They were seven teenagers when they first stumbled upon the horror. Now they were grown-up men and women who had gone out into the big world to gain success and happiness. But none of them could withstand the force that drew them back to Derry, Maine to face the nightmare without an end, and the evil without a name. What was it? Read It and find out...if you dare!
44 hrs and 57 mins


That's right, ladies and gentleguys, this book is forty five hours long. And I listened to every hour of this small town horror epic. It took me three months to get through this book, but not because I wasn't enjoying it. It's just so freaking long. 


When you have a book that is a good quarter of a week long, narration is everything


Actor Steven Weber is narrating this soap opera of a horror book, and he does a phenomenal job. I knew he was a good actor, ever since The Shining. In this case, he doesn't just narrate, he acts. The list of characters in It reaches Homerian proportions, and they all have distinct and colourful personalities, and Weber plays them all. I even got eerie Jack Torrance vibes from some of his less sympathetic characters.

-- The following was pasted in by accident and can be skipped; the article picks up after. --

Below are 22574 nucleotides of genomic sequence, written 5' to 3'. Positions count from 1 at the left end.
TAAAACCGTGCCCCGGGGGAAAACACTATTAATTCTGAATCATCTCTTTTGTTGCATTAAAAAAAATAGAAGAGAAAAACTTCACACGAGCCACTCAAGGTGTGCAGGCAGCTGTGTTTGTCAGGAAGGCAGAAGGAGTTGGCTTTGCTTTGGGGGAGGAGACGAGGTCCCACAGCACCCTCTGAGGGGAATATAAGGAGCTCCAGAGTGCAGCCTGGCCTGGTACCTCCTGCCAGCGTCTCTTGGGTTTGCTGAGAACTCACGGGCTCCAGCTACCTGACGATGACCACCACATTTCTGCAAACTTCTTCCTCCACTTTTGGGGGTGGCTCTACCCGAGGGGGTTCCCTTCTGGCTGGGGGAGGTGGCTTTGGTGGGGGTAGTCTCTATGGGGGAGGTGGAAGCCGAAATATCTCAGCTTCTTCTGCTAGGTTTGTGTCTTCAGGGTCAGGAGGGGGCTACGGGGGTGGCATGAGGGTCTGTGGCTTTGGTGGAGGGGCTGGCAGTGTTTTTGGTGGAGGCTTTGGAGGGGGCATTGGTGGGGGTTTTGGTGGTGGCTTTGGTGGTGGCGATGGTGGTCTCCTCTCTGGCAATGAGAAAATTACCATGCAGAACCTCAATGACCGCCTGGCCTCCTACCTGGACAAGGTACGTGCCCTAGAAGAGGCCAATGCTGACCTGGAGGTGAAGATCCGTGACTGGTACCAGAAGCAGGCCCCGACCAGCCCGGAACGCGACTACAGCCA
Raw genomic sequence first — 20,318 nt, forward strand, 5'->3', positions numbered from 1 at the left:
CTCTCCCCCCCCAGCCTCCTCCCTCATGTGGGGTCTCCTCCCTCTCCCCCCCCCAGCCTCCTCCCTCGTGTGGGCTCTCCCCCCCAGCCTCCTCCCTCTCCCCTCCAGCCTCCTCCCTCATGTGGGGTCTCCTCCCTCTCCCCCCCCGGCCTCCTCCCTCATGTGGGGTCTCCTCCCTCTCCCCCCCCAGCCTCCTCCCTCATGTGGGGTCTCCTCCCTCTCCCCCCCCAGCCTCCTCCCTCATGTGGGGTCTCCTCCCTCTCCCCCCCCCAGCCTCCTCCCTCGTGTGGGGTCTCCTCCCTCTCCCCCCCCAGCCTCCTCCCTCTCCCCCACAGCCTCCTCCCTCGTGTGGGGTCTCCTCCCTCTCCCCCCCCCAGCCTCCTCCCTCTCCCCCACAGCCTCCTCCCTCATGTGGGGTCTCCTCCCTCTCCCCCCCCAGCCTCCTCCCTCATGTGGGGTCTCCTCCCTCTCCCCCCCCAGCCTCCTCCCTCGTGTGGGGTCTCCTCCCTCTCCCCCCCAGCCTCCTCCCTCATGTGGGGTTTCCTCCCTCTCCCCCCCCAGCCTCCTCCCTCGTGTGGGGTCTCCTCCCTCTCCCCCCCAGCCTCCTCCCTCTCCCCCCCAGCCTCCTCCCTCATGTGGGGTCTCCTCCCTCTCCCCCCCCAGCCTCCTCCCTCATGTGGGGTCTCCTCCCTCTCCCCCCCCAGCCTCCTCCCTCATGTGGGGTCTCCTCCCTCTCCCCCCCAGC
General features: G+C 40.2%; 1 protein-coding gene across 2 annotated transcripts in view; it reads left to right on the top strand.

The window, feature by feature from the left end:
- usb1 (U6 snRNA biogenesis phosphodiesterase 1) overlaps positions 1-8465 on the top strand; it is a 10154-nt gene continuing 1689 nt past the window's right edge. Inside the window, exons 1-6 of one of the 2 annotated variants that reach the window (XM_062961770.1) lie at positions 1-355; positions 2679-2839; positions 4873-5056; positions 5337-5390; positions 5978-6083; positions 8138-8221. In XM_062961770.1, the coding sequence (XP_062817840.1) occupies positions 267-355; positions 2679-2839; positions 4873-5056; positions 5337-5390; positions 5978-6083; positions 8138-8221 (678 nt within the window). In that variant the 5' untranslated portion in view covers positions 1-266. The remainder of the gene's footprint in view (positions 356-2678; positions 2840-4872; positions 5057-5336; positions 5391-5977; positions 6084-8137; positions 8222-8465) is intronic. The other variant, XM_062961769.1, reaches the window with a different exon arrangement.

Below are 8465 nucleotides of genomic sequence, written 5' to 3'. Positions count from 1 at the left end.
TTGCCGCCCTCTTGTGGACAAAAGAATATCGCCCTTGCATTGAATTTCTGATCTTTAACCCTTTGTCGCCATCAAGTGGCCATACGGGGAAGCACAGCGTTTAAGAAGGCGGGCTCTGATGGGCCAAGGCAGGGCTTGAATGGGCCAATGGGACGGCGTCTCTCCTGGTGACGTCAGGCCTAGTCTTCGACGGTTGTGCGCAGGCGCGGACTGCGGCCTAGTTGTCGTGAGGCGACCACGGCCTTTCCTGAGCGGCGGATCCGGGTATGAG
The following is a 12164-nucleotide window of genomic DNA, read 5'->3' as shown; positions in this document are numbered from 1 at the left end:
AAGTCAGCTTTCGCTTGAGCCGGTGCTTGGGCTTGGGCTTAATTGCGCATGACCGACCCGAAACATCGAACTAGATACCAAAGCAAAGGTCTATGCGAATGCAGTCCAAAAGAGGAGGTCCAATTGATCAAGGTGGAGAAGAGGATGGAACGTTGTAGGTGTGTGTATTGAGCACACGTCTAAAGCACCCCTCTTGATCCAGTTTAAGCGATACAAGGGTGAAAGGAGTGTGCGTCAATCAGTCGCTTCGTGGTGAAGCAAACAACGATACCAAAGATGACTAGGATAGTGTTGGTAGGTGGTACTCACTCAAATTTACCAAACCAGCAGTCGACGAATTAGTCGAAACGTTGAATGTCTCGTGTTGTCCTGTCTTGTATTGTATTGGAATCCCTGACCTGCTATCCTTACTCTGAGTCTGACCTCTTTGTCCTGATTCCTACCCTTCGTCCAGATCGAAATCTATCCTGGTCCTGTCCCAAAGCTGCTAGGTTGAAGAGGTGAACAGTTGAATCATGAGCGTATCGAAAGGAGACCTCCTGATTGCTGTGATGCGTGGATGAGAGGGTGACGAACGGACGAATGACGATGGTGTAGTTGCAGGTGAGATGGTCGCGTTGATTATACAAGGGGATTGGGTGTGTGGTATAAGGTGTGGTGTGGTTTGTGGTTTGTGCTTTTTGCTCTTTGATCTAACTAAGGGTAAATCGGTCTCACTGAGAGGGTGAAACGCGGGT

I imagine that narrating a forty five hours long book with so many diverse characters, and with so much tension must have been a daunting task, and I applaud the man's level of commitment. 

Yes, I could easily say that the narration made this book for me.


Oh, and the story isn't half bad either. 


I think most of you already know what It is about, even if you haven't read the book. In short, It is about Derry, a small town in Maine, USA, and the demon clown that goes by the name Pennywise that wakes up every twenty seven years to terrorise the town, and prey on small children.